But Mr Morrison has dismissed their pleas as “Twitter public sentiment”. “It’s about doing the right thing by the national interest. It’s not about chasing public sentiment,” he said.
“I understand absolutely the motivation and the compassion that Australians have expressed in relation to this case. But I also know from bitter experience that if you make the wrong calls on these issues, then you invite tragedy and you invite chaos.”
Mr Morrison is encouraging the family to return to Sri Lanka, and then apply for fresh Australian visas.
The Federal Court in Melbourne on Wednesday extended the latest injunction protecting the family’s youngest child Tharunicaa – and by extension her family – from being deported until 4pm on Friday.
Opposition Leader Anthony Albanese travelled to Biloela to join the family’s supporters. The family lived in the Queensland town until they were removed in a pre-dawn raid last year.
Mr Albanese called on the Home Affairs Minister Peter Dutton to intervene, something he said the minister had done thousands of times before.
“Just listen to the people behind us,” Mr Albanese said.
“What it is, simply, is what Peter Dutton has done on more than 4000 occasions as minister, on an average of three times every day he’s been a minister – using his ministerial discretion to say that it is in Australia’s national interest for this family to be restored into the community that they love and which clearly loves them.”
One of the family’s supporters, Laraine Webster, said she remained upset by the way they were taken from the town in the early hours one morning last year.
“It’s the way they were taken … in separate vans,” Ms Webster said. “They belong here. The community needs people.”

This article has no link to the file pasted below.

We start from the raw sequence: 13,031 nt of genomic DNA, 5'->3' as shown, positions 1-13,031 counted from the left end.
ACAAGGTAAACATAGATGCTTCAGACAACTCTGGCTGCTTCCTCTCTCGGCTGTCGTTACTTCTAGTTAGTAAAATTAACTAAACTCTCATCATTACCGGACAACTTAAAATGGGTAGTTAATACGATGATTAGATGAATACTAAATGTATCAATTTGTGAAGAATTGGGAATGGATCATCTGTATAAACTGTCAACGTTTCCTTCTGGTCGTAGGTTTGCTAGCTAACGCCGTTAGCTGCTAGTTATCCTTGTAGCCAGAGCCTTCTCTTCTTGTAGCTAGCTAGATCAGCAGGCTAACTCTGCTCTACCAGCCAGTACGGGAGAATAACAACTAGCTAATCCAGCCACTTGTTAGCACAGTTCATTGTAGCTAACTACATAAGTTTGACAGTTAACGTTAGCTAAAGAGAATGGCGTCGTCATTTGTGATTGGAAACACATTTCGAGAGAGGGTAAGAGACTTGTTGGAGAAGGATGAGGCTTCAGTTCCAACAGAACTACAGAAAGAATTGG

In Melbourne, the Federal Court heard Immigration Minister David Coleman on Tuesday night declined to use his discretionary powers to allow Tharunicaa to apply for a protection visa.
The toddler is considered an unauthorised maritime arrival, despite being born in Australia, because her parents arrived by boat. As such, she is unable to make a visa application from detention. The only way she could do that is for the minister to make an exception in allowing her to apply.
Justice Mordecai Bromberg will hear her case again on Friday morning. He asked for the matter to proceed on Friday “without any further surprises” after the Tuesday night development.
The family’s immigration lawyer Carina Ford said they were still “relatively distressed” on Christmas Island.
“We’re still in uncertain territory, but I guess the fight is not over yet,” she told reporters outside court on Wednesday.
Senior minister Mathias Cormann said the Tamil family’s pleas for protection had been comprehensively assessed by the government and the courts.
“At every step on the way, those assessments have confirmed they do not qualify to come to Australia as asylum seekers,” he told the ABC.
“This is about making sure we don’t send a signal to people smugglers who are out there waiting to see a weakening in the resolve of the Australian government in protecting our borders.”
How we got here
- Priya and Nadesalingam fled Sri Lanka separately by boat in 2012 and 2013 after the country’s civil war
- The couple met in Australia and married in 2014
- The couple’s eldest daughter Kopika, is born in Australia in 2015
- Kopika’s claim for asylum is processed with her mother’s. Nadesalingam is processed separately
- By the start of 2018, Nadeslingam’s claim is rejected and all of his avenues for appeal fail
- Priya and Kopika’s claims are also rejected and Priya’s bridging visa expires
- The family is detained after a raid on their Biloela home in March 2018 and they are moved to a Melbourne detention centre
- Priya and Kopika’s subsequent appeals go all the way to the High Court but are unsuccessful
- The family’s future rests on the youngest daughter Tharunicaa’s case because she was not born when Priya’s asylum claim was processed in late 2016
Rachel is a breaking news reporter for The Age.